(Feature photo: Richard Lougheed, Christine Kampen Robinson, Brian Cooper, Chair Ken Warkentin; Jeremy Wiebe at the podium.)
When it was time for lunch, well, it was really super-cold and we tried to find a place to eat very nearby, and very quickly. Extreme Pita it was.
For the afternoon session, we chose seats on the other side of the room. Andrew tried to discourage me from this, whispering, “People don’t like it when you change seats!”
“No way!” I argued, “The same people aren’t even here for all of the conference, it’s impossible for everyone to keep the same seats the whole time anyway, plus it’s good to move around.” (I say this to myself as well, as I have some introverted tendencies and want to push myself out of my comfort zone.)
Brian Cooper asked What’s in a Name?: The Canadian Mennonite Brethren and the Struggle for Direction. Even I have heard of the MB’s and their “crisis of identity”… asking, “What, if anything, lies at the heart of MB origins and theology?” My interest was piqued by the honesty of the observation that personal preference within the membership seemed to determine the direction of the denomination. Also that theological conversations are becoming more fractious and fewer altogether; it’s a challenge to develop a unified focus. Competing visions and agendas: “save me” vs “empower me”, and aspirational vs actual. These are the things I scrawled down. I loved hearing about them…but I’m not so good at interacting with the text.
Jeremy Wiebe shared an interesting paper entitled Official Multiculturalism and the Celebration of Ethnicity during the Manitoba Mennonite Centennial, opening with this slide of the interior of the Winnipeg Arena in 1974:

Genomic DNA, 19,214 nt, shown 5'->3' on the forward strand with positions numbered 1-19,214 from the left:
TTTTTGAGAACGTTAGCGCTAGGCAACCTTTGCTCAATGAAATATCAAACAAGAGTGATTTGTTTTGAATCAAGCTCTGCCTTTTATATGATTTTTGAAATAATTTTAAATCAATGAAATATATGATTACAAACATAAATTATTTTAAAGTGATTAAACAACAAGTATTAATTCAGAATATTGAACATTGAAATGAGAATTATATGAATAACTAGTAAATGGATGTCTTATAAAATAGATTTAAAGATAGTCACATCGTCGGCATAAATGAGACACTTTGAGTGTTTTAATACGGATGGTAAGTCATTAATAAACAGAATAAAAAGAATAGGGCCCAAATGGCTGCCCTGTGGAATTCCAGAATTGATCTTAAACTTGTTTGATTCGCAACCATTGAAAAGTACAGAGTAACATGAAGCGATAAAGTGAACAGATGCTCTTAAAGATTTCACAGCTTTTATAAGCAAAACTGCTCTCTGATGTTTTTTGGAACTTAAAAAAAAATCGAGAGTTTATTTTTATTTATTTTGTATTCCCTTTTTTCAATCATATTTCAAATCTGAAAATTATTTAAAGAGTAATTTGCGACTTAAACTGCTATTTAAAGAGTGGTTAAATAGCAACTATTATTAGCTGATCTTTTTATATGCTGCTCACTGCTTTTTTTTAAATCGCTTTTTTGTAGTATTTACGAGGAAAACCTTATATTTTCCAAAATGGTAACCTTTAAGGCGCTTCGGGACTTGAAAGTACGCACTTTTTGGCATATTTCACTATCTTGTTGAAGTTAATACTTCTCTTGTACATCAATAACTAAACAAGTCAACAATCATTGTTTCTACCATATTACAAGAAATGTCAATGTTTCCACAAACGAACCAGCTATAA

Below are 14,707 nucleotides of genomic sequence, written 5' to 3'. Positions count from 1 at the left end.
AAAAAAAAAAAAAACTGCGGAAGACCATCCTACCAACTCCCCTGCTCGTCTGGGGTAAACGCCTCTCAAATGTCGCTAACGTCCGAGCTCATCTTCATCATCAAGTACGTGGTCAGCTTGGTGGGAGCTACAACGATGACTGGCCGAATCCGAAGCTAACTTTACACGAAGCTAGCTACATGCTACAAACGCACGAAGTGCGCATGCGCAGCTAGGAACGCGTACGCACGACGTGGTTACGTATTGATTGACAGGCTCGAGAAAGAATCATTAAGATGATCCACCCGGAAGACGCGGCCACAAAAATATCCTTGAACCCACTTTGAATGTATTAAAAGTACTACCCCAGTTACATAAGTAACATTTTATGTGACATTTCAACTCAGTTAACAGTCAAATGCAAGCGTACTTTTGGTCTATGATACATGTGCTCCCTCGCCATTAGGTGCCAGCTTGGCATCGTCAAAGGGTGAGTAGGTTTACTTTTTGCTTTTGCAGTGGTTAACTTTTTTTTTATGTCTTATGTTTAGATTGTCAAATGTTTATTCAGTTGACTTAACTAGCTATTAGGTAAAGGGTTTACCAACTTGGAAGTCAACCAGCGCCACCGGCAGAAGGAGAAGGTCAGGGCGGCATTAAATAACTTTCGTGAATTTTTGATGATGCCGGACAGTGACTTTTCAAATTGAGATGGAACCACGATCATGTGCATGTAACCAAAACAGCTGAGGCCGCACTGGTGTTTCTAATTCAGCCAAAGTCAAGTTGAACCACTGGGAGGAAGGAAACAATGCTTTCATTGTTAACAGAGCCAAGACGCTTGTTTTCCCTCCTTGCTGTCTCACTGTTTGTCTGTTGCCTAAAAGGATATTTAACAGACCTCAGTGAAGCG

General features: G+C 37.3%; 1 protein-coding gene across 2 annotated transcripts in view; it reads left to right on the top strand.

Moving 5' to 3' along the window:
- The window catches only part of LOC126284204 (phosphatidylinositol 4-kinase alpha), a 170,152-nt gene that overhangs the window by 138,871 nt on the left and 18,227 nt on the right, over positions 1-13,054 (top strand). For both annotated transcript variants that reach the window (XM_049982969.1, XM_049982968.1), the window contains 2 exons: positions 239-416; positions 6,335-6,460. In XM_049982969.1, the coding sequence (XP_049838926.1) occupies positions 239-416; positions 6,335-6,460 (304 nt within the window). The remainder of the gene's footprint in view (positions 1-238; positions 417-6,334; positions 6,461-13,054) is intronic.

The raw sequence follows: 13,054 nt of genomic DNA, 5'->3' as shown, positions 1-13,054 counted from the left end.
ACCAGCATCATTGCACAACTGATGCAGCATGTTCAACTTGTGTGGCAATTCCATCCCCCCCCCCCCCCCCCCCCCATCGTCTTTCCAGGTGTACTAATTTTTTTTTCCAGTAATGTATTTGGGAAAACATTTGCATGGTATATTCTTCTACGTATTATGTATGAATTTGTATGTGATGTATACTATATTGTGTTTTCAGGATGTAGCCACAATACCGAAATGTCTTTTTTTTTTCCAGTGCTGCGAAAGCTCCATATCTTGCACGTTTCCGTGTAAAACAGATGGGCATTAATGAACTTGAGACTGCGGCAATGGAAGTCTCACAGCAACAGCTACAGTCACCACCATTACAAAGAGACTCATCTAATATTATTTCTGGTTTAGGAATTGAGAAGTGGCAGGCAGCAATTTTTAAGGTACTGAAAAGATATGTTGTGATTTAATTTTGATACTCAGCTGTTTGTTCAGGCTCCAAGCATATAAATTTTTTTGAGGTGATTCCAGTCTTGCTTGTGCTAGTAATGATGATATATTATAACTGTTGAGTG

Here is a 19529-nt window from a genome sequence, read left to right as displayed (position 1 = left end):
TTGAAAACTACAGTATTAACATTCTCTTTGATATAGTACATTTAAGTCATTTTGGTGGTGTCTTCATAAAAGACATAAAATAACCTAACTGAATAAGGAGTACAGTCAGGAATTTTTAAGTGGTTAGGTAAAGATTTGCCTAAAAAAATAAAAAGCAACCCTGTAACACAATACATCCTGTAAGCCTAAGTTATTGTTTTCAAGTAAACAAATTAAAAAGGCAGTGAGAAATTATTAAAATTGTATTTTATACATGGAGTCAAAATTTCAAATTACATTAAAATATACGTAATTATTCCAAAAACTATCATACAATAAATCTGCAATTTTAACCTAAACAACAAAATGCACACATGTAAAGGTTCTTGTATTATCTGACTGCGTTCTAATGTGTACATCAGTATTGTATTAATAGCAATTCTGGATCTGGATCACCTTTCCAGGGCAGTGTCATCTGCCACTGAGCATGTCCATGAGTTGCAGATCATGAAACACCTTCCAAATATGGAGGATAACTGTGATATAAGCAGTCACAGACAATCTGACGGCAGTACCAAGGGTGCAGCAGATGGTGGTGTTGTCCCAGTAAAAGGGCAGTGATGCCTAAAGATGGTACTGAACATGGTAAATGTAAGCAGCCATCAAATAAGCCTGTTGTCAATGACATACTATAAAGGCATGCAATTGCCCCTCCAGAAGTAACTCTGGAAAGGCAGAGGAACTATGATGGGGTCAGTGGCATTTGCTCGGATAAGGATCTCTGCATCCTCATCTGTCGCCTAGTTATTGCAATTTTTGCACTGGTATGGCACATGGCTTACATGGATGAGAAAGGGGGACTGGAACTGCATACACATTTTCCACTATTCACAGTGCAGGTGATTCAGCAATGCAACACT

Mennonites often debate whether to be “Mennonite” is cultural or religious…and I wonder if this was the first time (the centennial) that Mennonites were presented as an ethnic group. The idea behind the government celebrating these different commemorative events (the Mennonite centennial wasn’t the only one being celebrated in the 70s) was to “foster a sense of unity among the groups”, reflecting “the ideal of multiculturalism”, “to encourage unity and a sense of nationalism”. Another aspect was, as Gerhard Enns noted in 1958, that children weren’t being educated in their history. This was (part of?) what led to the establishment of the MHV. I appreciated Jeremy calling out the narrative of the “prevailing pioneer”, and it’s certainly taken hold. Often the history told is that of how our ancestors were such self-sacrificing pioneers, but the specific aspects of their Mennonite-ness, how they interacted, what motivated them, the messier details such as schisms, of which I do believe there are many, are generally omitted. It was interesting to hear about the proposed “Mennonite Monument” which was originally going to be at the Legistlature (celebrating “faith, farming, family”) was shelved because Mennonites were uneasy about a monument that suggests they get along with the state. Instead, there’s a plaque there now. Jeremy displayed a photo of the plaque, I feel like I see it all the time because there’s one at the MHV and also one at the hospital fountain here in downtown Steinbach: